Our article contributes to the recurring debate on whether and how firms in competitive markets should pursue objectives other than purely financial ones. Two competing approaches dominate this debate: one favors profit maximization as a single objective; the other favors multiple, partly social objectives. This debate has been going on for decades without approaching consensus. Our article offers an explanation for this intellectual stalemate and proposes a constitutional perspective that reconciles and improves the two seemingly antagonistic approaches. At the core of our proposed solution lies the distinction between the sub-constitutional level of action (choices within constraints) and the constitutional level of rules (choices among constraints). Using this distinction, we argue that both single-objective and multi-objective theories of the firm play equally important, but categorically different roles.
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In fact, individual profit maximization does not always maximize social welfare, of course. But—in terms of our framework—this is the result of imperfect markets which we will discuss in greater detail below.
To be sure, the fiduciary argument has been widely criticized on various grounds (Hart and Zingales 2017; Stout 2012). Note, however, that the aim of this section is neither to criticize nor to defend single-objective or multi-objective theories. The aim of this section is to analyze each perspective’s arguments and background assumptions in order to explore opportunities to resolve the debate between them.
To quote Manne once more: “Without this feature as a starting point we are left with nothing significantly different from Adam Smith's unseen hand, which, by virtue of selfish individual behavior, guides all economic resources to their socially optimal use.” (Manne and Wallich 1972: 4).
Since our understanding of “general welfare” and “social optimum” rests on both economic and non-economic reasons, our analysis assumes a broad conceptualization of externalities in the sense of positive or negative (material and immaterial) effects on human flourishing.
Sometimes, it is not the quantity but the quality of products that meets ethical criticism. A graphic analysis of such problems would require a different model and hence a different diagram. However, the logic of our argument would remain the same: It would (1) demonstrate a gap between market equilibrium and social optimum, and it would (2) raise the crucial question how to bridge this gap. Hence we think it is appropriate to settle for the analytically most simple exposition of imperfect markets.—In likewise fashion, it is possible to handle another limitation of our model. Here, we concentrate on the firms’ output markets. With regard to input markets, e.g. for labor, our analysis could be applied accordingly. The moral reorientation of priorities, proposed by multi-objective theories of the firm, would then not refer to the supply curve but to the demand curve.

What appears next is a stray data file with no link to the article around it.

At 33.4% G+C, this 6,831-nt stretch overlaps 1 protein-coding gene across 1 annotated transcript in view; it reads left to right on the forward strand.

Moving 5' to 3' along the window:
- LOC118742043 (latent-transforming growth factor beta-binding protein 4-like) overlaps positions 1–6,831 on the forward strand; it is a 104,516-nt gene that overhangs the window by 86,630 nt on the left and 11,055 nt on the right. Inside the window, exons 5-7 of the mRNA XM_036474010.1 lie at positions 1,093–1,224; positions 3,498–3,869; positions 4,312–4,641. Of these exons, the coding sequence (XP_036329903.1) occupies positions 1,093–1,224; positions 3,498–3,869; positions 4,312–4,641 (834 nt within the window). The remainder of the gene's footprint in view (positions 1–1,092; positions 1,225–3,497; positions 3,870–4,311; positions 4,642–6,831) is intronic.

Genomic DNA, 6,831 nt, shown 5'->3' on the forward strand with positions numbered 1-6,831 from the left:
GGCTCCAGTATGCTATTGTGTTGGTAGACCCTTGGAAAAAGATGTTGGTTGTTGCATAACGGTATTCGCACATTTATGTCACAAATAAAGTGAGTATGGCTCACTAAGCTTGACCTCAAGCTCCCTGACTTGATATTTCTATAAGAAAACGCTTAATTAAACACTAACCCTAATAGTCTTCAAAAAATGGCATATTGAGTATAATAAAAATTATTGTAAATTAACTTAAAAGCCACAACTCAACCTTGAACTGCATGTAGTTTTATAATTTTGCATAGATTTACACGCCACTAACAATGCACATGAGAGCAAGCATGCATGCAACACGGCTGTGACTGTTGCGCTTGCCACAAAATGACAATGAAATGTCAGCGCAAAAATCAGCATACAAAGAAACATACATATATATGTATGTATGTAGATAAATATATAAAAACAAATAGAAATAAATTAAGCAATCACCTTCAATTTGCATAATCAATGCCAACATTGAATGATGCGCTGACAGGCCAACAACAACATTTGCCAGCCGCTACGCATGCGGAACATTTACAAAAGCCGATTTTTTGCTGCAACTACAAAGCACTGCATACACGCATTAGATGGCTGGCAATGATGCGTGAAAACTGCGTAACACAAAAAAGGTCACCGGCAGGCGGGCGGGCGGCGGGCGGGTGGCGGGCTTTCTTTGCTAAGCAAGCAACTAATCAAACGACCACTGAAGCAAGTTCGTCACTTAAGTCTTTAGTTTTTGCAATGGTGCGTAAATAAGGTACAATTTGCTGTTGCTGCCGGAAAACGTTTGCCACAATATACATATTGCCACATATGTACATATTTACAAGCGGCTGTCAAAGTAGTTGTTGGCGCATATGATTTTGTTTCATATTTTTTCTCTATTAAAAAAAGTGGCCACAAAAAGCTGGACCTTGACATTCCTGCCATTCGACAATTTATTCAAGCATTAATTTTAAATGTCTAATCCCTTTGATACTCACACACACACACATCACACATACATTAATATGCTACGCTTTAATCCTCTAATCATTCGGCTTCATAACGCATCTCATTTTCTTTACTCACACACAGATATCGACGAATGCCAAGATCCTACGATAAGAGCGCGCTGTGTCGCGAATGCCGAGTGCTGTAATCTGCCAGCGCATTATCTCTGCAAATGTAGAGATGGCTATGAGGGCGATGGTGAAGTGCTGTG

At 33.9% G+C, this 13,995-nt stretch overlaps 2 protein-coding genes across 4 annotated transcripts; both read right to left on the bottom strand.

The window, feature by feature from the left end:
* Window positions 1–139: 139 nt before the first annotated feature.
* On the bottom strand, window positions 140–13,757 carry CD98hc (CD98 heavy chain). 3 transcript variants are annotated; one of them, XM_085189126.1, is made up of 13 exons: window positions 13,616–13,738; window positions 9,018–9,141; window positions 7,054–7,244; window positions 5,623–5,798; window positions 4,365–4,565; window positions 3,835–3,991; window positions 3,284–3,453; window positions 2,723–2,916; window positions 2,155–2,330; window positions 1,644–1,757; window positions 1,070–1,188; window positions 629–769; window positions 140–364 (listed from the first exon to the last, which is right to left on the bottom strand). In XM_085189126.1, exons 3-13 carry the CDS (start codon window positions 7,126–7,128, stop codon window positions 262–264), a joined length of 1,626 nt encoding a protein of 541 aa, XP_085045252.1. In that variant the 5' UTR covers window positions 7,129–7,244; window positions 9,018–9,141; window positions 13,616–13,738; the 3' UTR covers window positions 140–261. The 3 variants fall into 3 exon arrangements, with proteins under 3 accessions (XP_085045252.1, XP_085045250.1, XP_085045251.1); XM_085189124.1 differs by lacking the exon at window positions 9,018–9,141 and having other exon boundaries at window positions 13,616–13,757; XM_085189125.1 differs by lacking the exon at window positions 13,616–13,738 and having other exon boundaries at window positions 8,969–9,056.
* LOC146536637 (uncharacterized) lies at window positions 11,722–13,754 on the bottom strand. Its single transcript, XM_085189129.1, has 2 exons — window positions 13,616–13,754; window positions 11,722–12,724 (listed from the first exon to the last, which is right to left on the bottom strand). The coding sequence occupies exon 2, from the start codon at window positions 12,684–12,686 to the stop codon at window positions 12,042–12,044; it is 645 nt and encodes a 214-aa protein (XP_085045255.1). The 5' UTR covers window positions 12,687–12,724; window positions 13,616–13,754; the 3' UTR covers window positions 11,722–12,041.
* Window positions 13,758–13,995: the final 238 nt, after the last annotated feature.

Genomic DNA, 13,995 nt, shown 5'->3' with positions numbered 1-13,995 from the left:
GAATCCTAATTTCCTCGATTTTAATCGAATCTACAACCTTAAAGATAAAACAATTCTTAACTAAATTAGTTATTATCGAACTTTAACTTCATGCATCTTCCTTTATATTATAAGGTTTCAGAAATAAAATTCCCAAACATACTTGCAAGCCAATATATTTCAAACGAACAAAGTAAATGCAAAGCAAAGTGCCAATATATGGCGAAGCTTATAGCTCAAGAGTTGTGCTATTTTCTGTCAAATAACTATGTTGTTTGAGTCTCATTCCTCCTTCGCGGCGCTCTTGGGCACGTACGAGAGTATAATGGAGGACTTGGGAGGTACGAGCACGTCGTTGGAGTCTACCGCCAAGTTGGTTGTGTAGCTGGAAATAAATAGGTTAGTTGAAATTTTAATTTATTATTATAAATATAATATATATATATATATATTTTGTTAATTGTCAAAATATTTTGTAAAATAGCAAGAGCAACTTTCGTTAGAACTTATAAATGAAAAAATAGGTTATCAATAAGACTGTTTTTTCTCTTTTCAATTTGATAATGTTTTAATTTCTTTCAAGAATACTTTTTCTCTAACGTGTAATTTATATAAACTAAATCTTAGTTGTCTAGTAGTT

“Ordo” is the Latin word for institutional order, the framework of rules, and thus captures nicely the crucial distinction we want to draw between the action level of a game (choices among moves with given rules) and the constitutional level (choices among rules for improving the game). For the concept of “ordo responsibility”, see Beckmann and Pies (2016). For a discussion of a classic precursor, see Pies (2017).
We would like to reiterate that our assumption of profits as the overriding corporate goal is a methodological ascription, not an ontological statement. We neither claim that companies have motives in an empirical sense; nor that all companies, let alone founders and managers, are predominantly driven by the desire to make money. What we argue is that for the sake of theoretical consistency, it is legitimate and useful to make this assumption (cf. also Schreck et al. 2019).
We thank an anonymous reviewer for pointing out limits that refer to all kinds of contracts, including endogenously set rules in the market. Ex ante defined rules are systematically incomplete and cannot account for all ex post contingencies. Hence, ordo-responsibility entails the responsibility to continuously reflect on the rules’ adequateness and seek reform where necessary. Sometimes, the incompleteness of rules even justifies the call for companies to compensate for regulatory deficits (Homann 1995: 17–25).
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We acknowledge comments from Juliane Reinicke, Andreas Suchanek, Dominik van Aaken, participants of the Strategic Management Society Annual Meeting 2016, and the 2017 Zicklin Center Normative Business Ethics Workshop at the Wharton School, and the Academy of Management Annual Meeting 2018. We would also like to thank two anonymous reviewers for their valuable suggestions and helpful criticisms that were very conducive to improving the form and substance of this article.
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Pies, I., Schreck, P. & Homann, K. Single-objective versus multi-objective theories of the firm: using a constitutional perspective to resolve an old debate. Rev Manag Sci 15, 779–811 (2021). https://doi.org/10.1007/s11846-019-00376-x
- Business ethics
- Constitutional economics
- Corporate political responsibility
- Corporate social responsibility
- Strategic management